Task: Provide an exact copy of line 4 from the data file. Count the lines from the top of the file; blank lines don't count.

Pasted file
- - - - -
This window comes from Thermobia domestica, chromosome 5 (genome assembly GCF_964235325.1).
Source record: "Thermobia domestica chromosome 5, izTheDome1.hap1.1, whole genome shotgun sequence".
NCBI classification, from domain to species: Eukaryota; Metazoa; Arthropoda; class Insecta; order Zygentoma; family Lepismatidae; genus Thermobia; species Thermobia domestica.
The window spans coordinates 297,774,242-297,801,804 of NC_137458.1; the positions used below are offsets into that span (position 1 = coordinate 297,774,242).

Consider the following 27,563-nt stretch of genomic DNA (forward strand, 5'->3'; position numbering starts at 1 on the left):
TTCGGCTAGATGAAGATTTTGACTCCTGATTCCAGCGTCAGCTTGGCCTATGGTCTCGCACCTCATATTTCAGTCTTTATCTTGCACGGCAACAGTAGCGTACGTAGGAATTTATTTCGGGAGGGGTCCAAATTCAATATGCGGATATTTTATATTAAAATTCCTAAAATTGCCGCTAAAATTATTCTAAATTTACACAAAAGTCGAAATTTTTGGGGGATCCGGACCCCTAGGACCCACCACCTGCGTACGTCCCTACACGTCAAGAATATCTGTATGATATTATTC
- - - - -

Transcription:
The window spans coordinates 297,774,242-297,801,804 of NC_137458.1; the positions used below are offsets into that span (position 1 = coordinate 297,774,242).